World War Hulk review

Another of Marvel's crossover events makes its way into trade paperback form - the Hulk is very, very angry...

Another year and another crossover blockbuster from the mighty house of Marvel – only this time it’s the Hulk – he’s angry, and what do you know? It’s personal.

Ever since Secret Wars in the mid-1980s, Marvel has been churning out these sprawling epics with varying degrees of success. Secret Wars itself succeeded on novelty value alone, while the original Mutant Massacre crossover for all the X-titles proved there was money to be made out of encouraging readers to buy as many titles as possible.

Last year, we had the Civil War – heroes turning against heroes – in a fairly blatant analogy of America’s political climate. This time around, it’s the Hulk, having been blown into outer space by Doctor Strange, Iron Man, Reed Richards and Black Bolt, then turned into a slave, met and then lost the love of his life, who, by the way, was also carrying his unborn child. It’s not surprising therefore that he has issues he needs to resolve. A group hug probably isn’t going to do the trick.

He’s mad. He’s mad. He’s really, really mad and Greg Pak’s writing never lets us forget just how annoyed he really is, particularly with some of his oldest and closest allies who all did the dirty on him. Bill Bixby used to tell viewers in the Hulk television show that you wouldn’t like him when he was angry, and you really wouldn’t want to mess with this incarnation of the Green Goliath.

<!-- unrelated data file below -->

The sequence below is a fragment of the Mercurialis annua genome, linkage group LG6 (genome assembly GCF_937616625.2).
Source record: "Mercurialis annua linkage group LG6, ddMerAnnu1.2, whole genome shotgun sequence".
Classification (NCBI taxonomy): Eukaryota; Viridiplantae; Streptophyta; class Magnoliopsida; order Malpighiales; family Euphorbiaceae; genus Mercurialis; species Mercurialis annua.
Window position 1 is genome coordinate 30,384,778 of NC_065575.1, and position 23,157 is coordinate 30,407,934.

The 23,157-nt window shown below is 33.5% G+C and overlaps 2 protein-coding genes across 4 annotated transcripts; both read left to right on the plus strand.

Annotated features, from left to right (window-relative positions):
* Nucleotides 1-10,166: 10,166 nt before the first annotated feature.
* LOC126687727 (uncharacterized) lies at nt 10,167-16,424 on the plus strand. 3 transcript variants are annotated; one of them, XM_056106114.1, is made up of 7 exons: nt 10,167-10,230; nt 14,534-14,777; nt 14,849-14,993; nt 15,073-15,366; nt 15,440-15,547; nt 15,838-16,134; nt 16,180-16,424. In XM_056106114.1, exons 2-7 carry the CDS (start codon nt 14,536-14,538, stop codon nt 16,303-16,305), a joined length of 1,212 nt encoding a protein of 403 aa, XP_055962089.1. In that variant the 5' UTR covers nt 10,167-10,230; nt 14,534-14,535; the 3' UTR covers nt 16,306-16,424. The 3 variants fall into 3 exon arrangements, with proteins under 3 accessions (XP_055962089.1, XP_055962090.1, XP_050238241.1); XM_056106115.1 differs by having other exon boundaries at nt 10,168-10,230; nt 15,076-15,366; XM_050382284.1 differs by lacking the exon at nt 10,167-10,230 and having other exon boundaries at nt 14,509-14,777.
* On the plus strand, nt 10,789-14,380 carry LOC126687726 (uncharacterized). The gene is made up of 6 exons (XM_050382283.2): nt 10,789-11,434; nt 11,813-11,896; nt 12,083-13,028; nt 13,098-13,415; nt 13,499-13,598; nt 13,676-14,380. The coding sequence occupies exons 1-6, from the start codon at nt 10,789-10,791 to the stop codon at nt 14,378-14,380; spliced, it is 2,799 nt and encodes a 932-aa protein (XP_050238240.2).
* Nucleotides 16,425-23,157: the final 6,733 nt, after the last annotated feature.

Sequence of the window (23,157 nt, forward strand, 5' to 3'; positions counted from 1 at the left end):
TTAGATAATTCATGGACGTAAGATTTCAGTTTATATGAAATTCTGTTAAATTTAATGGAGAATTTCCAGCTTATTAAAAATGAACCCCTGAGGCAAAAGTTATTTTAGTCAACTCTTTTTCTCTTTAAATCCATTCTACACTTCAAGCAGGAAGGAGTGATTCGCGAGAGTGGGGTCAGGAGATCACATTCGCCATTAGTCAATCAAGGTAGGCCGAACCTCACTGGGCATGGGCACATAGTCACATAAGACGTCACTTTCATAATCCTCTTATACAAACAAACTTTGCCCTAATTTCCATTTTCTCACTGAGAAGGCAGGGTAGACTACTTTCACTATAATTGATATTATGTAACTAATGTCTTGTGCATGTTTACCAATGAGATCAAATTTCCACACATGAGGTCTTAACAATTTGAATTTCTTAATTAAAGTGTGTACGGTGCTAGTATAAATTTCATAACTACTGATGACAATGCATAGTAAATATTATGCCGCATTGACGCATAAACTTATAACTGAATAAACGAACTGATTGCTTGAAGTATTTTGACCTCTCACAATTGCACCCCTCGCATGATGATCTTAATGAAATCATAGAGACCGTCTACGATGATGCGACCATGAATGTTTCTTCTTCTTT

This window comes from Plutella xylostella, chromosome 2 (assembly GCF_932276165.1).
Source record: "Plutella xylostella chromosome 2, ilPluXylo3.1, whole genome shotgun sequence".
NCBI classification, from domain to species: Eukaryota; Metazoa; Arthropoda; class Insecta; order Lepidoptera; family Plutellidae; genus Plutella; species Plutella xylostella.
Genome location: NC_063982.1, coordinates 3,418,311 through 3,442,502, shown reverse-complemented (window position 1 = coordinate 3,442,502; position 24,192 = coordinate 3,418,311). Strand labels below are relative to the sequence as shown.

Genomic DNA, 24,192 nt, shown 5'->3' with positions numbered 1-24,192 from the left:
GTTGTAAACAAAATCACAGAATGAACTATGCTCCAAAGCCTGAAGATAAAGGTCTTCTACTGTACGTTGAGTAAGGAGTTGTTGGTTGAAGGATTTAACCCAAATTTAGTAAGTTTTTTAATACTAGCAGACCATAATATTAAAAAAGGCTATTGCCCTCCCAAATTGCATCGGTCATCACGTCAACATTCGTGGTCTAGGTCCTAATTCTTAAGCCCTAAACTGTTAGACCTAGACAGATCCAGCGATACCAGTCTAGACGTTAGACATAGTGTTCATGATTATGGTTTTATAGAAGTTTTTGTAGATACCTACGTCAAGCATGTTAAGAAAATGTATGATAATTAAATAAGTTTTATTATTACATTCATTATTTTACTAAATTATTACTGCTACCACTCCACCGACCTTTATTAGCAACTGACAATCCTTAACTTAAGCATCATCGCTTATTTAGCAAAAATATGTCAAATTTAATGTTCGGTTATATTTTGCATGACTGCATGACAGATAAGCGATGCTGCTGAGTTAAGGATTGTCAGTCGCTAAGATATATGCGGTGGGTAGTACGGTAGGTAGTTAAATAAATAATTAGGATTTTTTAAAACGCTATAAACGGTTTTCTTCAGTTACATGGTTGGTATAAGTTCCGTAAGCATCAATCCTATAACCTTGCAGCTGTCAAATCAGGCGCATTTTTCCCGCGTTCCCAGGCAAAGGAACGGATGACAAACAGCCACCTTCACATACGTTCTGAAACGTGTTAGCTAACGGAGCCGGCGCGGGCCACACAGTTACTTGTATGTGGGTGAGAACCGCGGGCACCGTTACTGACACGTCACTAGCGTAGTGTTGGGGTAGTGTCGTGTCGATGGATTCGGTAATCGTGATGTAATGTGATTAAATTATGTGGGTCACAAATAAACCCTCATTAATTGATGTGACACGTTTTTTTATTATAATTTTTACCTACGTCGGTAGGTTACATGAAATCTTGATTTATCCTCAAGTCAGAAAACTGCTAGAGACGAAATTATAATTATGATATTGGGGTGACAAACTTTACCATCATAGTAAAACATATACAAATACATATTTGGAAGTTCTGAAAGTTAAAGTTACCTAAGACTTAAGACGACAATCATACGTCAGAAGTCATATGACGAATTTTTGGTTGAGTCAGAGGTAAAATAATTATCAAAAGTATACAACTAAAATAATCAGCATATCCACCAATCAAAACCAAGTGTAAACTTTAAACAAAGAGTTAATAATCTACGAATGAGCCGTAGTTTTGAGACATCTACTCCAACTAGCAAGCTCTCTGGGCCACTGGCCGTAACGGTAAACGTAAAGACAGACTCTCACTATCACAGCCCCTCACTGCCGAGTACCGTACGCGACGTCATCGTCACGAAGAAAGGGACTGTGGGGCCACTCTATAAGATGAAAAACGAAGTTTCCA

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John Romita Jnr’s art is gorgeous to look at and gives the whole event a summer blockbuster feel. The giant one page and two pages have plenty of action and dynamism. They do indeed pack a Hulk-size punch.

The only problem is that Marvel’s tried and tested approach to these events, i.e. have all your favourite heroes beat the living daylights out of each other, is starting to wear a bit then. Do their super villains just go on holiday while all this is taking place? Have they been made redundant? Where’s a scheming madman when you need one?

It maybe says a lot about the George W. Bush era of American history that the greatest enemy Marvel heroes can face is each other and in particular Reed Richards and Tony Stark, who it seems can always be relied upon to do the right (or rather the wrong) thing.

While Civil War showed Tony Stark as one of Marvel’s most flawed and better written characters, he doesn’t get to do much about from get bitch-slapped by the Hulk. In fact, that’s all everyone gets to do in this epic.

It feels like one long guilty pleasure with bags of action. If it were a movie, then it would have been produced by Michael Bay. A certain amount of logic has to be suspended, even in the normally logic-free world of comics. You can sit back and enjoy the luscious artwork, featuring the Hulkster versus everyone else and then afterwards you are left thinking – was that it? Did I miss something? It’s like a Chinese takeaway in that respect.

While last year’s Civil War did have lasting repercussions for many of the characters – not least Spider-man and Captain America. World War Hulk feels pretty shallow and once the wounds heal, everyone presumably gets back to doing what they do best – which is fighting the super villains, who have all been taking a well-earned vacation.

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And without wishing to give any spoilers away, the ending does leave the door open for a World War Hulk Two – but frankly, maybe Marvel should look elsewhere for its next all-encompassing blockbuster.

Although a graphic novel showing Doctor Doom, Mystique and Green Goblin really got up to while sunning themselves in Lanzarote might not be such a bad idea.